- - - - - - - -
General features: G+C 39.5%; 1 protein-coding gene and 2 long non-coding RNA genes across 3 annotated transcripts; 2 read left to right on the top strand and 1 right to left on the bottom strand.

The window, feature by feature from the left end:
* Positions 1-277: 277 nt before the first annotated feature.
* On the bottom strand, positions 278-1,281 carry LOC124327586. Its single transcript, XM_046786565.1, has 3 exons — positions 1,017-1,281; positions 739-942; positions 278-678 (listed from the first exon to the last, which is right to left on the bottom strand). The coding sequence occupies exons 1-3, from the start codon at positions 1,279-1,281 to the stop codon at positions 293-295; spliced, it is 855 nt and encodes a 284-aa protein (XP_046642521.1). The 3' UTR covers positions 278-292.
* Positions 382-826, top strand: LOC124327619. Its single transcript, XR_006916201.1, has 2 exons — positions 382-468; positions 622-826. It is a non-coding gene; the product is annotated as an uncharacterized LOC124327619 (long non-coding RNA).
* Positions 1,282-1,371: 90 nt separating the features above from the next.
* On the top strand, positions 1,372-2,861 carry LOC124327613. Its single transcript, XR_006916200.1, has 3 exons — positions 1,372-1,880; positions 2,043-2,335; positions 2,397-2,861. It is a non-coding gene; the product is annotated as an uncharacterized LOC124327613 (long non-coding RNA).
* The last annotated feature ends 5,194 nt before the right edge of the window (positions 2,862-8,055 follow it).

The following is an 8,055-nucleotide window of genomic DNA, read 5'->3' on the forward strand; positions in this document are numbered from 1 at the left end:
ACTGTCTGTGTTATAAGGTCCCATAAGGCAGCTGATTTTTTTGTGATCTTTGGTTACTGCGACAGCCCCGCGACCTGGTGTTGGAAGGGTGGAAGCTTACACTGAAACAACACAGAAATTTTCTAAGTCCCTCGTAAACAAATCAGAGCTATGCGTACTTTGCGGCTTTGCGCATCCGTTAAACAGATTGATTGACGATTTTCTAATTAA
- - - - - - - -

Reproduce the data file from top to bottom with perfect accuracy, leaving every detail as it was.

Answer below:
General features: G+C 39.5%; 1 protein-coding gene and 2 long non-coding RNA genes across 3 annotated transcripts; 2 read left to right on the top strand and 1 right to left on the bottom strand.

The window, feature by feature from the left end:
* Positions 1-277: 277 nt before the first annotated feature.
* On the bottom strand, positions 278-1,281 carry LOC124327586. Its single transcript, XM_046786565.1, has 3 exons — positions 1,017-1,281; positions 739-942; positions 278-678 (listed from the first exon to the last, which is right to left on the bottom strand). The coding sequence occupies exons 1-3, from the start codon at positions 1,279-1,281 to the stop codon at positions 293-295; spliced, it is 855 nt and encodes a 284-aa protein (XP_046642521.1). The 3' UTR covers positions 278-292.
* Positions 382-826, top strand: LOC124327619. Its single transcript, XR_006916201.1, has 2 exons — positions 382-468; positions 622-826. It is a non-coding gene; the product is annotated as an uncharacterized LOC124327619 (long non-coding RNA).
* Positions 1,282-1,371: 90 nt separating the features above from the next.
* On the top strand, positions 1,372-2,861 carry LOC124327613. Its single transcript, XR_006916200.1, has 3 exons — positions 1,372-1,880; positions 2,043-2,335; positions 2,397-2,861. It is a non-coding gene; the product is annotated as an uncharacterized LOC124327613 (long non-coding RNA).
* The last annotated feature ends 5,194 nt before the right edge of the window (positions 2,862-8,055 follow it).

The following is an 8,055-nucleotide window of genomic DNA, read 5'->3' on the forward strand; positions in this document are numbered from 1 at the left end:
ACTGTCTGTGTTATAAGGTCCCATAAGGCAGCTGATTTTTTTGTGATCTTTGGTTACTGCGACAGCCCCGCGACCTGGTGTTGGAAGGGTGGAAGCTTACACTGAAACAACACAGAAATTTTCTAAGTCCCTCGTAAACAAATCAGAGCTATGCGTACTTTGCGGCTTTGCGCATCCGTTAAACAGATTGATTGACGATTTTCTAATTAA